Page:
On Friday, as Maharashtrians prepare to celebrate Makar Sankranti, they will chant, Til gud ghya god-god bola (eat sweets, speak sweetly), to forget past enmity.
“We make sesame seed and jaggery sweets such as puran polis on this day and share it with our relatives and neighbours,” said Aarti Nimkar Mahajan, who will distribute sweets in her office. The city sky will also be dotted by colourful kites, which are an integral part of the harvest festival among many communities.
The Punjabis celebrated Lohri on Thursday. Lohri is celebrated after the harvest as thanksgiving for high yield of crops. “We do Bhangra and worship fire by dancing around it,” said Jasleen Sian, 49, Andheri resident.
In most Punjabi families across the city, Lohri calls for family get-togethers and lavish dinners with sarson da saag and makki ki roti. The following day, which is Sankrant, is celebrated as Maghi.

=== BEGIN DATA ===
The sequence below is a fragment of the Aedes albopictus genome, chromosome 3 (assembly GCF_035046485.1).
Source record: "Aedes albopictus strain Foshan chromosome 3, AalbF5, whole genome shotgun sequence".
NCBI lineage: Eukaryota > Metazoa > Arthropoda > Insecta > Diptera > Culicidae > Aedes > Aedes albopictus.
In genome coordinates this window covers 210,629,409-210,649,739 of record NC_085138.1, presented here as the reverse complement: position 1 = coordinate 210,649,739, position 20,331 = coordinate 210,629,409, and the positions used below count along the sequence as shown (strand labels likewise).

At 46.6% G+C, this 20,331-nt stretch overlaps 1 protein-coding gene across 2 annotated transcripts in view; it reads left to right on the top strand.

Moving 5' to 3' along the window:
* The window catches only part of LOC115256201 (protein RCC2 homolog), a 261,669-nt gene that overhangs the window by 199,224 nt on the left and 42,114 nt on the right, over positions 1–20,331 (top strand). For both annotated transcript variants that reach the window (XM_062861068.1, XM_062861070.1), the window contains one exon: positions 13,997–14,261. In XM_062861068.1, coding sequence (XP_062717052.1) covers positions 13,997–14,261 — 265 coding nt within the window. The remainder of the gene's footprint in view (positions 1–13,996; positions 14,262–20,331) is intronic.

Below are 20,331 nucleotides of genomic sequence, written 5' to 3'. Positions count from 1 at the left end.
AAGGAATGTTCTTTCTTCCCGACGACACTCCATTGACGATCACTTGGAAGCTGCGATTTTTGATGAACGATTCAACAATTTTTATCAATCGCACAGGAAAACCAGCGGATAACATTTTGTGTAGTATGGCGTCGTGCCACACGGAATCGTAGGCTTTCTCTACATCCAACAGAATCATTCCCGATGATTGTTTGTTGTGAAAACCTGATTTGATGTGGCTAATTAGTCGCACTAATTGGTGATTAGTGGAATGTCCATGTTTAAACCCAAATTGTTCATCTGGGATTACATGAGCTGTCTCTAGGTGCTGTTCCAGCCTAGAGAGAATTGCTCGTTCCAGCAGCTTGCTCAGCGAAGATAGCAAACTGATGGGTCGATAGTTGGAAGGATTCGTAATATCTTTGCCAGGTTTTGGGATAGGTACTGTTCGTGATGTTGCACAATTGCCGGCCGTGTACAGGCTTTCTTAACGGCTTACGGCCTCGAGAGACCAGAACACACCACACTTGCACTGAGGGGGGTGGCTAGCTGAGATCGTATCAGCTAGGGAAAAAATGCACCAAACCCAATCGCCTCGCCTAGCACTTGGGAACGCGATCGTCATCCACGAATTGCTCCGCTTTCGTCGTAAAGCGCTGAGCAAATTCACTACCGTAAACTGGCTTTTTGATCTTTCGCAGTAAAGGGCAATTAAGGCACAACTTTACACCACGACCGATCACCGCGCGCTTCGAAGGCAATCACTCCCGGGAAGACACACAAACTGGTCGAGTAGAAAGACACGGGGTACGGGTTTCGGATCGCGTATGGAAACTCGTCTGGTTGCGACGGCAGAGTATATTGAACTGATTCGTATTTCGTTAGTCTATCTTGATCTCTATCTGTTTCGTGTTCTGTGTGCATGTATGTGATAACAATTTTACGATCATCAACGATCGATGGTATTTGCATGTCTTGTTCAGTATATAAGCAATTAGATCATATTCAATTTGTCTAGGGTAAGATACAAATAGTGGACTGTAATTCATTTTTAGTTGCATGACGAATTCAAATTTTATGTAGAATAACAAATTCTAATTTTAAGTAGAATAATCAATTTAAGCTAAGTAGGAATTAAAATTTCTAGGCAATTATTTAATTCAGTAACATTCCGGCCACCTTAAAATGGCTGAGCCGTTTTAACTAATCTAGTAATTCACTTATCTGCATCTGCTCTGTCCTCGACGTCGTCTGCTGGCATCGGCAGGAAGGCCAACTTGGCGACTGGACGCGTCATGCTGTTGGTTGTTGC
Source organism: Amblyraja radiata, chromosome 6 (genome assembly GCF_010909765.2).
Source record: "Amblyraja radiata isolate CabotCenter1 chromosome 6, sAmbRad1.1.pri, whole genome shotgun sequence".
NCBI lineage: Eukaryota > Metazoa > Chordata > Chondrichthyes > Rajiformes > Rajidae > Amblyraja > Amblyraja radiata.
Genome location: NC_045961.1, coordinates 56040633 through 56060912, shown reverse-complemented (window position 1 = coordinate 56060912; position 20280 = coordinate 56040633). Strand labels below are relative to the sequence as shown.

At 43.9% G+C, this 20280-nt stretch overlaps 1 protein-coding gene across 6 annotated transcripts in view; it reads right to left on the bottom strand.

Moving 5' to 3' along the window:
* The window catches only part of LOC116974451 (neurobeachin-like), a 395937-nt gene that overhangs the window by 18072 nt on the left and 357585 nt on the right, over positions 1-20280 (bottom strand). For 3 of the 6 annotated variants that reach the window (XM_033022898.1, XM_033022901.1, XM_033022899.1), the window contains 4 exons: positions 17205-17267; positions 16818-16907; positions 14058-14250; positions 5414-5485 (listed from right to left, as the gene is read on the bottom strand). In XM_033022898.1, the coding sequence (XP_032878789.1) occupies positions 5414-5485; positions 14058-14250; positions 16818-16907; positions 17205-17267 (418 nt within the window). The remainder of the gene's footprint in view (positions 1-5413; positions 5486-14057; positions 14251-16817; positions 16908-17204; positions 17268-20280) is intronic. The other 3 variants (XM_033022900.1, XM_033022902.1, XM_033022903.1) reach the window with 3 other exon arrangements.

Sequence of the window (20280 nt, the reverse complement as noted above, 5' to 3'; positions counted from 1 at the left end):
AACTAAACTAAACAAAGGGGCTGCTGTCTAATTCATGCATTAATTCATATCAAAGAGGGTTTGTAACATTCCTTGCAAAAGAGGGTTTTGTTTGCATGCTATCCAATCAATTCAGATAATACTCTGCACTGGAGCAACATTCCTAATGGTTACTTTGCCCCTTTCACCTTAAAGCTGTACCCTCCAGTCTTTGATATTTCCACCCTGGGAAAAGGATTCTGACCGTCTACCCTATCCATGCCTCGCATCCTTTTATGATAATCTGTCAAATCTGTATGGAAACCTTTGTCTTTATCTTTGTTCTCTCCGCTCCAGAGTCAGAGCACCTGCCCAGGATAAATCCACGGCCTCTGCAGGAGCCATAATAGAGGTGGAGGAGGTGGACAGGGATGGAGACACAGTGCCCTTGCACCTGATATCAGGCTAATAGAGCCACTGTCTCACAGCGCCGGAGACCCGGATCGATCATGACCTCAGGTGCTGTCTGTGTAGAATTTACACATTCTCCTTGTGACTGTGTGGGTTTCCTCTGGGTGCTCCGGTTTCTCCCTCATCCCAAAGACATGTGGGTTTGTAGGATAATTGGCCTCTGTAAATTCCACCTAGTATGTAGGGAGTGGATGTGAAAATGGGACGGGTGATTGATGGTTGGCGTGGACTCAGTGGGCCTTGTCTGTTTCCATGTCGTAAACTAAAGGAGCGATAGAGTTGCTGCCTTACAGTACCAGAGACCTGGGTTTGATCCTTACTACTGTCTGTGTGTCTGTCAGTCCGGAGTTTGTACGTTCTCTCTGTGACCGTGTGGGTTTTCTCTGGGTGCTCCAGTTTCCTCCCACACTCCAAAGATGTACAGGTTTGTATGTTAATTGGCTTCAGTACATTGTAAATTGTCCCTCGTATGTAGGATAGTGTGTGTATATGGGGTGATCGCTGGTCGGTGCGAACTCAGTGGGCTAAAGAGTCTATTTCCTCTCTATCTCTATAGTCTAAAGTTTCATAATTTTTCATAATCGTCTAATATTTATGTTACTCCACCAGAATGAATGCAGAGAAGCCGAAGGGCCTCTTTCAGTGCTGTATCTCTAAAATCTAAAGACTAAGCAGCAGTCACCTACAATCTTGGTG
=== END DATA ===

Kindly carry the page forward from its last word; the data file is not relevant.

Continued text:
On Saturday, Tamilians will celebrate their new year — Pongal, by boiling rice with fresh milk, jaggery cashew nuts and raisins in new pots.
“Once the rice boils over the vessel we shout Ponggalo Ponggal and this marks the onset of the New Year,” said Meena Iyer, 58, a Jogeshwari resident. After sunrise, the new boiled rice is offered to the nature god as a thanksgiving for the fine harvest.
The Bengalis will celebrate Poush Sankranti.
Freshly harvested rice and date palm syrup is used to prepare a variety of Bengali sweet. “ We make payas, puli-pithe and many other sweets for the day and also pray to goddess Laxmi,” said Ellora Bhattacharya, 33, a Vashi resident.